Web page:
This plan is clearly in its early stages and will likely take on a very different form by the time September rolls around. Still, I think there is lots of potential here…I imagine a group of kids following the new nation of South Sudan as it endures the growing pains of arriving on the international scene at such a tumultuous time in history; I foresee kids connecting via multiple news sources to get a better understanding of the alternative energy boom going on in China; really, I think that giving the students a bit of autonomy and CHOICE is the key here. A quick tangent: a struggling D+ student in my class last year, for example, became fascinated by OPEC and the oil situation in Africa during his cultural anthropology research simply because he loved being the expert. He loved that he was teaching ME things I didn’t know and that he was getting affirmation and positive feedback for his intrinsic motivation/fascinatio. I want to replicate this.

I am excited about the possibilities, and whether the “paper” manifests itself in a blog, a website or a paper.li-style (see http://paper.li) compilation of sources, I don’t know, but I welcome any thoughts people have.

Are other people planning to have the 65 minute blocks be “specialized” in some way?
Science, are you conducting labs during this time?
Are people giving tests?
Showing movies?
Inviting guest speakers?
Taking experiential field trips?

I’m very curious to hear what others are thinking (even if you’re not sure…I’m not either) so that we can build off one another’s ideas.

Expanding Your PLN

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Cross-posted at Once There Were Lions.

So, with the interest of collaborating and sharing ideas with other educators, many teachers have begun to “build” their own Personal Learning Network (PLN). “Grow” a PLN might be a better way to put it, since a PLN expands organically (in some ways), and it requires tending, occasional pruning, and general upkeep not unlike a plant or garden. It’s also made of living people. Making connections with other professionals in one’s field is not a new idea. Professors and scholars of all kinds have been traveling to other cities, monasteries, and universities for centuries with the intent of sharing information and learning from others. This happens today, although The Professional Conference now plays a significant role in many fields, as do the organizations that sponsor those conferences (NSTA, NABT, NCTM, NAIS, etc).

Everybody has a PLN, by the way. Your PLN includes the people in your department, colleagues present and past; they could be down the hall or a phone call or email away; it might include classmates from your college or university, folks you’ve met at conferences, on trips, through old fashioned social networking (family connections and cocktails), or sometimes they are simply friends of friends. Who do you turn to when you have a question about content, about teaching, assessment, learning styles, use of time, lab procedure? Who do you bounce ideas off of? Those people are part of your PLN (whether you’ve called it that or not). I can’t help but think of the old Sesame Street song — and I apologize in advance, a little, for getting this stuck in your head — “Who are the people in your neighborhood?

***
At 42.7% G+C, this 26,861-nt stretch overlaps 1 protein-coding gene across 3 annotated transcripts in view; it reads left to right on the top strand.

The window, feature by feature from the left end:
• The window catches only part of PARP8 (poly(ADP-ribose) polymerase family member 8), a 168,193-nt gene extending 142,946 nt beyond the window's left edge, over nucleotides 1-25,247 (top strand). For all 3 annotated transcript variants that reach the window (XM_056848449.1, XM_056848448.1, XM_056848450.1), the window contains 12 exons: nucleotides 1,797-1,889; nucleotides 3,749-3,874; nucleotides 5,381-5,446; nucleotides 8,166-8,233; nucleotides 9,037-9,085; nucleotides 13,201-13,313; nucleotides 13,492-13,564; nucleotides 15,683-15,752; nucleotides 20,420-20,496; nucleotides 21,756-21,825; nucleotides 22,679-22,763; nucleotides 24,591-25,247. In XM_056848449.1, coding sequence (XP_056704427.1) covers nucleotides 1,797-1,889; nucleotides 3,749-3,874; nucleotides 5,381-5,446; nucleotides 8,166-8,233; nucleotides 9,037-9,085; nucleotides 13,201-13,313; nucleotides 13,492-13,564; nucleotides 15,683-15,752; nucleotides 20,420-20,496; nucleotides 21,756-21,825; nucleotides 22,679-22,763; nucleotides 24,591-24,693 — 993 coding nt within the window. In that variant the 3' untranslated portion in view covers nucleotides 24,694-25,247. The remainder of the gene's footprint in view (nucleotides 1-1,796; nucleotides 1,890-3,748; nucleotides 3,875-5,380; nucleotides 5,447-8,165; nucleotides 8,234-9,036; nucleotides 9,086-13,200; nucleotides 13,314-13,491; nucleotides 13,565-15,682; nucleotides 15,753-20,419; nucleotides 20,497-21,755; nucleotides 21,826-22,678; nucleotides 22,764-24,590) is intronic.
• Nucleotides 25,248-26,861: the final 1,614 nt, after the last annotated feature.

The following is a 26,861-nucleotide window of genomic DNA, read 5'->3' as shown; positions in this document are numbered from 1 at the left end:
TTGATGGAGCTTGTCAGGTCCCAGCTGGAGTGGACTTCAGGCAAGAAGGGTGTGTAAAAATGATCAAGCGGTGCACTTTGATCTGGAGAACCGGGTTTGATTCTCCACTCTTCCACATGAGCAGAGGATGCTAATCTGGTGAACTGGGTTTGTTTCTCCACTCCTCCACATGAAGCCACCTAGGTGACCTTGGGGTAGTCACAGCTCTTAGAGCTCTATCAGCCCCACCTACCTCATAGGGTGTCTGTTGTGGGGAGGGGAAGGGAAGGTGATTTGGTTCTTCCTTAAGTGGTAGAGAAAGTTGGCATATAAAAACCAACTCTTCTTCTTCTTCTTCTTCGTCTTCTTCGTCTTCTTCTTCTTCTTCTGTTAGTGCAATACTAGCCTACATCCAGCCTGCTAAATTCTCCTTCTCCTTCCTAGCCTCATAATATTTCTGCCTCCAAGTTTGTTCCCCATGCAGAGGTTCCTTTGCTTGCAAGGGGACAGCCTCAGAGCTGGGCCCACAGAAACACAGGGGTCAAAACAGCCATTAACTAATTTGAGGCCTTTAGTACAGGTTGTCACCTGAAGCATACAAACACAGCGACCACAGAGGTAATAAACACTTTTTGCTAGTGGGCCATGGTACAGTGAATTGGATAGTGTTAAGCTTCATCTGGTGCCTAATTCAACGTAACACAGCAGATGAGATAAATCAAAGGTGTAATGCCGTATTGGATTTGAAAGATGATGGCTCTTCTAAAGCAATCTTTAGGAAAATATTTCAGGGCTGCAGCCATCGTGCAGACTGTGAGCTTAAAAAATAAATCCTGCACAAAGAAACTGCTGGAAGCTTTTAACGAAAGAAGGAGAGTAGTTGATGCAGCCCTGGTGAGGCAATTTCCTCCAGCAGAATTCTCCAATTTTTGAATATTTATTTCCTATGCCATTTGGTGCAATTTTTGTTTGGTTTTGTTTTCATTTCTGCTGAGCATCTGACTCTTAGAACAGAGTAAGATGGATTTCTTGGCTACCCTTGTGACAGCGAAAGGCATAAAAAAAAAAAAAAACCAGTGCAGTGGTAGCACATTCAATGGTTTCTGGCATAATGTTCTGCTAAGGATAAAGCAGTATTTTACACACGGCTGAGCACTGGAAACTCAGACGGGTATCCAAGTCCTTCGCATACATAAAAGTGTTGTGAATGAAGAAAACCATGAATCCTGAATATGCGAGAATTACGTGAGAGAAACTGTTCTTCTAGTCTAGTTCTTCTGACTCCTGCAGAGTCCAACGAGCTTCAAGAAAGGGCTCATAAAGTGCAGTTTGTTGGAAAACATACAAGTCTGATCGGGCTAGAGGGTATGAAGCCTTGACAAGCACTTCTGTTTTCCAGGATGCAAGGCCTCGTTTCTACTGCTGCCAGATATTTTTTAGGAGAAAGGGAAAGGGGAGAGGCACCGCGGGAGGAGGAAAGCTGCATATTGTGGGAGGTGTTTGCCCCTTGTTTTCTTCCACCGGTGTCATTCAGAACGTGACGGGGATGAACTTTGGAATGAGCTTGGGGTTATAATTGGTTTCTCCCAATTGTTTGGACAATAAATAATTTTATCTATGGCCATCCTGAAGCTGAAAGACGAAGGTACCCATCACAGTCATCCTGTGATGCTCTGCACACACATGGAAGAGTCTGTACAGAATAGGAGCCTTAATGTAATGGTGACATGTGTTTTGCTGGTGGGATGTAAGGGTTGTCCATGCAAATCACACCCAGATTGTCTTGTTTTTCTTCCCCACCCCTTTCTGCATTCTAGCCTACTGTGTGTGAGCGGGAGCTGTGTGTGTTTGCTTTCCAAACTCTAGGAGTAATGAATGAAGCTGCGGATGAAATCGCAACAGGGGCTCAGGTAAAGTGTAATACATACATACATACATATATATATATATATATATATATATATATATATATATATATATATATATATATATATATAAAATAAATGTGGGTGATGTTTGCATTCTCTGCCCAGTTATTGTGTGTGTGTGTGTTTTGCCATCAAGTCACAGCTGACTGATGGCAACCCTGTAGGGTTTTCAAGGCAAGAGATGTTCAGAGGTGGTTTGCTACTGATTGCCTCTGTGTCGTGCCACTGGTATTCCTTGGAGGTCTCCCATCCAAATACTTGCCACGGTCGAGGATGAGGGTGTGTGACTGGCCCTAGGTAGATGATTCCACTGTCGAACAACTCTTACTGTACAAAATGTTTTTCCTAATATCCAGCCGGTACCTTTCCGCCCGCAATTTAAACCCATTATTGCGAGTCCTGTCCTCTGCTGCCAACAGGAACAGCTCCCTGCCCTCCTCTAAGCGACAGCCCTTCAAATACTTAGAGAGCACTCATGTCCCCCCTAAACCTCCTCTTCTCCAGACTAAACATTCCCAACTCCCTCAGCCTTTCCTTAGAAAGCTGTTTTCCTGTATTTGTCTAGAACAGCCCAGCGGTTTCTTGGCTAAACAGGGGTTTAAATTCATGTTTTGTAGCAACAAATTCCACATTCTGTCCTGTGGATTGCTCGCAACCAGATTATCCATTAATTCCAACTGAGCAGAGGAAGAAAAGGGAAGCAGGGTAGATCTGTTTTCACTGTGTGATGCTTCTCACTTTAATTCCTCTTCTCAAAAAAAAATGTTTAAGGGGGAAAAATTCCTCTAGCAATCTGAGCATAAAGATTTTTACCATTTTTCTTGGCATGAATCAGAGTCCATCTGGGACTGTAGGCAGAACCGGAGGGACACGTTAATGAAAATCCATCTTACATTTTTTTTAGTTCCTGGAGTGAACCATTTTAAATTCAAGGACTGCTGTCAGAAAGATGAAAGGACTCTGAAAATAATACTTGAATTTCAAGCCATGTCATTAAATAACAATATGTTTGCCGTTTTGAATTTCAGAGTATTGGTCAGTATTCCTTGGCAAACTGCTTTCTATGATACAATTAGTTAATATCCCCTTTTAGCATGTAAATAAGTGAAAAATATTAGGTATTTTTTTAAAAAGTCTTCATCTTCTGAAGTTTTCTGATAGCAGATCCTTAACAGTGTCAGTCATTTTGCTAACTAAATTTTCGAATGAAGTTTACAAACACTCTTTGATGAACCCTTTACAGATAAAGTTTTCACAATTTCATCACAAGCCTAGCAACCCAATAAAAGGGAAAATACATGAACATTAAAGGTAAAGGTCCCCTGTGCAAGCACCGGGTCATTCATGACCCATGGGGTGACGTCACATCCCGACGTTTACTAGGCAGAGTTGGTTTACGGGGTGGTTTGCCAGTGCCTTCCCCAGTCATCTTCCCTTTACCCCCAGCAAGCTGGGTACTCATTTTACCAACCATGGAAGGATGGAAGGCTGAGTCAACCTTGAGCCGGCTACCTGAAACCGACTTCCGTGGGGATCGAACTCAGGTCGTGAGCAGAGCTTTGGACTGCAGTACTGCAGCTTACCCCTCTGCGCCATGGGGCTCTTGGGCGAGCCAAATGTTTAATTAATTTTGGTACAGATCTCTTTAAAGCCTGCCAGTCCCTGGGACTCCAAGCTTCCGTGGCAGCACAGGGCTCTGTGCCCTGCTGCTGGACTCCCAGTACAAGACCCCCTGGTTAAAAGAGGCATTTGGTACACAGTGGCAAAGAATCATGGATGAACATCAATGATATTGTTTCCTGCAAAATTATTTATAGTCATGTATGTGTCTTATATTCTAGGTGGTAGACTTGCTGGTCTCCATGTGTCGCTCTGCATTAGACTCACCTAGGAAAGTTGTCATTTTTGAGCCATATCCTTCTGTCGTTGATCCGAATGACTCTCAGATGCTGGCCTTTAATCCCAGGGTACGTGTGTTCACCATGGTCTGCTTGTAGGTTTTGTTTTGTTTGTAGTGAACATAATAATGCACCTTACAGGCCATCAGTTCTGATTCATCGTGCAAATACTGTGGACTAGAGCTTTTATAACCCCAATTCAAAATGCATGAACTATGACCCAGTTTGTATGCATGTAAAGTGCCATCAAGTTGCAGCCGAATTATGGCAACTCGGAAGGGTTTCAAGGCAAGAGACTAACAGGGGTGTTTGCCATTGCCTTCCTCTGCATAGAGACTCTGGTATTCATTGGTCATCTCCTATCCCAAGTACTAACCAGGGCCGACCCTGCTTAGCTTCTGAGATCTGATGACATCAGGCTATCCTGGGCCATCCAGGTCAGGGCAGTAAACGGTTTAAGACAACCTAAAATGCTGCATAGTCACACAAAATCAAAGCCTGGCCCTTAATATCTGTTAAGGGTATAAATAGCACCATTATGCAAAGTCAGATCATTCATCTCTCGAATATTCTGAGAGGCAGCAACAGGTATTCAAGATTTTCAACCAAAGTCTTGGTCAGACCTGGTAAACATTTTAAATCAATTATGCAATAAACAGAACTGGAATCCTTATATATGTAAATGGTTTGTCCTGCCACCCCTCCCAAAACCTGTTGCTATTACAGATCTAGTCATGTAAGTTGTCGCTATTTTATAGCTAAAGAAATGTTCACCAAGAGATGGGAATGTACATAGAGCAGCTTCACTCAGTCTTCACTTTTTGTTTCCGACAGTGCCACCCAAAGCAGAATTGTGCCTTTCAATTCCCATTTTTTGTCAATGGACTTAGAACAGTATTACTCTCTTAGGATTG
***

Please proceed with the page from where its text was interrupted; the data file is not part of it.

What’s different now is how people are making connections outside of those conferences, using the Web to share best practices, pedagogy, breakthroughs, field work, etc. (a web-based PLN). Blogs can also be a terrific forum for conversations, ones that allow for reflection, thoughtful comment, and discussion.

There are many ways that the Web can help to connect people:

Teaching networks like Classroom 2.0 are designed with connecting teachers of all disciplines. The Synapse is a similar network specifically for teachers of biology, and I’m looking forward to making new connections and participating there.

Twitter is a remarkable resource that’s used by many different people in many different ways. Thousands of educators have latched onto this tool as a way of sharing information and making connections. I joined Twitter during a workshop at November Learning‘s Building Learning Communities conference back in 2008, and it’s been key in growing my PLN. The website Twitter4Teachers is one of many that make it easy to find colleagues by discipline in other schools, districts, states, and countries. It can also be used in the classroom.

I use Delicious primarily as a way to keep track of web links from interesting articles I find online. If I don’t have time to read it all, or if I know I’ll want to have access to it later, I’ll add it to my bookmarks. I’m curious to find out how other people use Delicious.

This is just a start. Which tools you’ve found most helpful in connecting with other educators?